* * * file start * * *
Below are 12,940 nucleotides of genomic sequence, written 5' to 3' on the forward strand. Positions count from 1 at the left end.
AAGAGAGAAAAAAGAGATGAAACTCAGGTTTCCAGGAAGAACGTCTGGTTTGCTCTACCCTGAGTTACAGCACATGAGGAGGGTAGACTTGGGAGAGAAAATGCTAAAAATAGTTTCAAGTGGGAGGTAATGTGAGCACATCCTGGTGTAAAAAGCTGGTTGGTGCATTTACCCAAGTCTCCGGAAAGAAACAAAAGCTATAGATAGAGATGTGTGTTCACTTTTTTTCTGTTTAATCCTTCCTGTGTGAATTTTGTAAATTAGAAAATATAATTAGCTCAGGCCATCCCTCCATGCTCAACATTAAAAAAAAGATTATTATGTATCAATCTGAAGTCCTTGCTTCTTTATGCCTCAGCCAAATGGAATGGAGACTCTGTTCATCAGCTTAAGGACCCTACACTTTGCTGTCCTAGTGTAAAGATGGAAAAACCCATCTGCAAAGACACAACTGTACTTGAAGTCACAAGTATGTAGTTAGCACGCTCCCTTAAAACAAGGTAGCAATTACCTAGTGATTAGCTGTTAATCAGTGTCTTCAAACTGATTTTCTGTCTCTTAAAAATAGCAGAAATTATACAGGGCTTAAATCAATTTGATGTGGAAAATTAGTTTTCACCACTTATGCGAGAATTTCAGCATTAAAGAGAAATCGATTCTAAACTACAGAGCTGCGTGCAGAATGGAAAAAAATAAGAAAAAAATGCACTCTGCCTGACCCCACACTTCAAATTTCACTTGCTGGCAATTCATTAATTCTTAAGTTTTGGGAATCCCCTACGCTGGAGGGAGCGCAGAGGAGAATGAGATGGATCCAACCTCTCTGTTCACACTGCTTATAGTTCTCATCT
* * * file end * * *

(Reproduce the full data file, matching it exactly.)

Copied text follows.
Below are 12,940 nucleotides of genomic sequence, written 5' to 3' on the forward strand. Positions count from 1 at the left end.
AAGAGAGAAAAAAGAGATGAAACTCAGGTTTCCAGGAAGAACGTCTGGTTTGCTCTACCCTGAGTTACAGCACATGAGGAGGGTAGACTTGGGAGAGAAAATGCTAAAAATAGTTTCAAGTGGGAGGTAATGTGAGCACATCCTGGTGTAAAAAGCTGGTTGGTGCATTTACCCAAGTCTCCGGAAAGAAACAAAAGCTATAGATAGAGATGTGTGTTCACTTTTTTTCTGTTTAATCCTTCCTGTGTGAATTTTGTAAATTAGAAAATATAATTAGCTCAGGCCATCCCTCCATGCTCAACATTAAAAAAAAGATTATTATGTATCAATCTGAAGTCCTTGCTTCTTTATGCCTCAGCCAAATGGAATGGAGACTCTGTTCATCAGCTTAAGGACCCTACACTTTGCTGTCCTAGTGTAAAGATGGAAAAACCCATCTGCAAAGACACAACTGTACTTGAAGTCACAAGTATGTAGTTAGCACGCTCCCTTAAAACAAGGTAGCAATTACCTAGTGATTAGCTGTTAATCAGTGTCTTCAAACTGATTTTCTGTCTCTTAAAAATAGCAGAAATTATACAGGGCTTAAATCAATTTGATGTGGAAAATTAGTTTTCACCACTTATGCGAGAATTTCAGCATTAAAGAGAAATCGATTCTAAACTACAGAGCTGCGTGCAGAATGGAAAAAAATAAGAAAAAAATGCACTCTGCCTGACCCCACACTTCAAATTTCACTTGCTGGCAATTCATTAATTCTTAAGTTTTGGGAATCCCCTACGCTGGAGGGAGCGCAGAGGAGAATGAGATGGATCCAACCTCTCTGTTCACACTGCTTATAGTTCTCATCT